“You see,” he explained, “I consider that a man’s brain originally is like a little empty attic, and you have to stock it with such furniture as you choose. A fool takes in all the lumber of every sort that he comes across, so that the knowledge which might be useful to him gets crowded out, or at best is jumbled up with a lot of other things so that he has a difficulty in laying his hands upon it. Now the skilful workman is very careful indeed as to what he takes into his brain-attic. He will have nothing but the tools which may help him in doing his work, but of these he has a large assortment, and all in the most perfect order. It is a mistake to think that that little room has elastic walls and can distend to any extent. Depend upon it there comes a time when for every addition of knowledge you forget something that you knew before. It is of the highest importance, therefore, not to have useless facts elbowing out the useful ones.”

    “But the Solar System!” I protested.

    “What the deuce is it to me?” he interrupted impatiently; “you say that we go round the sun. If we went round the moon it would not make a pennyworth of difference to me.”

    Is it okay for a “dinosaur” to exist? Certainly. But it’s his passion to errantly read inerrant Scripture that has me bothered.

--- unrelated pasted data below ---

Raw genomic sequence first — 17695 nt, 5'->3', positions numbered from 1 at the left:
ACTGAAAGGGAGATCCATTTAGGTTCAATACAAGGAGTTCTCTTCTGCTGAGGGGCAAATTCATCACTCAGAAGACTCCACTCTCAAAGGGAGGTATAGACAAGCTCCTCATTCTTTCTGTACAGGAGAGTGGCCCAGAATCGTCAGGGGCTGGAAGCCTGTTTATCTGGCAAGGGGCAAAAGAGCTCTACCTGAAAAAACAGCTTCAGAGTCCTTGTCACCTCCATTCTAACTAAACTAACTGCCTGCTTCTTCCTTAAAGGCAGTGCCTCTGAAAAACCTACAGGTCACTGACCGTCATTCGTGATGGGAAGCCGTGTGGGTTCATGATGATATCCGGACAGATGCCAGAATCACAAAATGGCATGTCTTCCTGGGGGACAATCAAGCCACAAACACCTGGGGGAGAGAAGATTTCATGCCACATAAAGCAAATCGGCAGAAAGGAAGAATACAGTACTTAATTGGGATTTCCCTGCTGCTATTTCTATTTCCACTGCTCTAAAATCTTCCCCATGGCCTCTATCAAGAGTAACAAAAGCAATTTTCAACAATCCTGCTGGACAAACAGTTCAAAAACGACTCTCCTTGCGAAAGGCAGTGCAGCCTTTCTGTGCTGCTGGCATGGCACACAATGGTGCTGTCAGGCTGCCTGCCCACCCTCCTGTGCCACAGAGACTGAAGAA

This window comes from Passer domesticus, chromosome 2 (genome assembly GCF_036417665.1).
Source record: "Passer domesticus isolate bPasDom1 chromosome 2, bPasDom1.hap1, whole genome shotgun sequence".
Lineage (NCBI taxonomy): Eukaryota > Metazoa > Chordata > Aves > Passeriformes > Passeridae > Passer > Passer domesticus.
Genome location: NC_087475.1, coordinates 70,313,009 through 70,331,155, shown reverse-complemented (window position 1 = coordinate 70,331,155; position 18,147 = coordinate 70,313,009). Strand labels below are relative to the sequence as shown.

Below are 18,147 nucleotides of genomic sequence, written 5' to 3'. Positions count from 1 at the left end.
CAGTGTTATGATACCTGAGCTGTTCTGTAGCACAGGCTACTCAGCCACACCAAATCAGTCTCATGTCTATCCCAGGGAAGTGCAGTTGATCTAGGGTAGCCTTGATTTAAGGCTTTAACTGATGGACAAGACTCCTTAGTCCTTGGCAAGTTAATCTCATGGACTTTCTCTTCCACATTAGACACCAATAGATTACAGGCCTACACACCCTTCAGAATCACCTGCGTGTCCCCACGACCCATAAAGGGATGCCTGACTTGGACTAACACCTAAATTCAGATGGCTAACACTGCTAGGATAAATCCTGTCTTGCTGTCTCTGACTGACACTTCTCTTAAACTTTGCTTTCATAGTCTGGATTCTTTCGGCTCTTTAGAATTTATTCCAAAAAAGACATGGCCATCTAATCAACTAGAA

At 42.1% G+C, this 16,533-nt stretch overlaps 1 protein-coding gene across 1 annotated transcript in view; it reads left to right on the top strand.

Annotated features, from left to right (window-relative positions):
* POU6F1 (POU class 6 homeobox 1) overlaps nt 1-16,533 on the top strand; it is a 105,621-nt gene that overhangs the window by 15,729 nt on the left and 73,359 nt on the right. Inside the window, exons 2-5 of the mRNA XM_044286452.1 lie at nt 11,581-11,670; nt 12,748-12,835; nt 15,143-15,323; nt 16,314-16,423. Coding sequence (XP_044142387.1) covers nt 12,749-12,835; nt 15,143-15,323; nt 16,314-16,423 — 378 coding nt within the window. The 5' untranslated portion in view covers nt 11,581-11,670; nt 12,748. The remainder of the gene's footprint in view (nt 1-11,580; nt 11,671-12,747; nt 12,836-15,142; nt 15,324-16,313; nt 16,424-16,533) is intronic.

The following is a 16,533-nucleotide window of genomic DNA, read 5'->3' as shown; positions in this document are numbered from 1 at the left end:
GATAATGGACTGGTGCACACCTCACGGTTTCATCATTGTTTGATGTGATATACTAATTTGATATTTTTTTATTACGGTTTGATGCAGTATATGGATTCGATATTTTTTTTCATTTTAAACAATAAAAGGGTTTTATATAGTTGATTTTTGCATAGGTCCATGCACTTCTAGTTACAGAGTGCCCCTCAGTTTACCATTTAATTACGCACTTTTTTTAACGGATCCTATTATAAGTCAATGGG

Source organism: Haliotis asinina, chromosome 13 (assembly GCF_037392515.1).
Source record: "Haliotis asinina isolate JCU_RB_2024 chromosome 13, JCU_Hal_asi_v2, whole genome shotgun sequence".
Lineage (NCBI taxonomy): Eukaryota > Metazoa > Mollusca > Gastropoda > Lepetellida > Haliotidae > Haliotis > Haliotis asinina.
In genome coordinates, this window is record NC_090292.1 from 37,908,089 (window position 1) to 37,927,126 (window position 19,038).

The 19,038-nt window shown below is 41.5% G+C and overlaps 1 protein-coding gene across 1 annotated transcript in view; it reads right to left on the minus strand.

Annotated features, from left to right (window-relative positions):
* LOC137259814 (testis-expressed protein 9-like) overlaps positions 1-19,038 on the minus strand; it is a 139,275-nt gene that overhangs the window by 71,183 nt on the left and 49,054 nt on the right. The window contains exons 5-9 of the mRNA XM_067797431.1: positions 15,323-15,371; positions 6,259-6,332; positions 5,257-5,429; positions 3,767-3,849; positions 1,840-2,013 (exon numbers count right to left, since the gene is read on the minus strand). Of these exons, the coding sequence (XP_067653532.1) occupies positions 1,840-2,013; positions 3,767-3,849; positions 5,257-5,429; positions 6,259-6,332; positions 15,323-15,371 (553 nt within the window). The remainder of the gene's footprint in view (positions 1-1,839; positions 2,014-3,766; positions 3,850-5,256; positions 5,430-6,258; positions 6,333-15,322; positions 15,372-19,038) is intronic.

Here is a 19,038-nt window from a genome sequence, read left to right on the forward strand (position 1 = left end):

KJV Only folks come in 2 forms. 1) Listeners. 2) Followers.
    1) Listeners — tell them about the history of the Bible and how we ought to understand it. Sometimes they’ll say “I still prefer my KJV” and that’s okay.
    2) Followers — they follow someone else who told them that the KJV is the bee’s knees and nothing else can be. They don’t follow Christ in that way. They follow a man. And that’s a dangerous place to be.

  6. Ranita says:

    Ben, I loved this quote! Better get out some of the old Sherlock Holmes mysteries for the beach this summer. I tend to “collect” trivia. This is an interesting thought….also interesting that the author of Sherlock wanted to believe in fairies so badly, that even a poorly composed photograph seemed to convince him.

    Sorry, Tim, I know….this is a rabbit trail. No need to remind me.

  7. Andrew says:

    “He pretty much thought I was an instrument of Satan sent to the church where I was a guest speaker to lead people astray.”

    Hm, are all geocentrists this judgmental and legalistic? Not sure I’d like to meet one!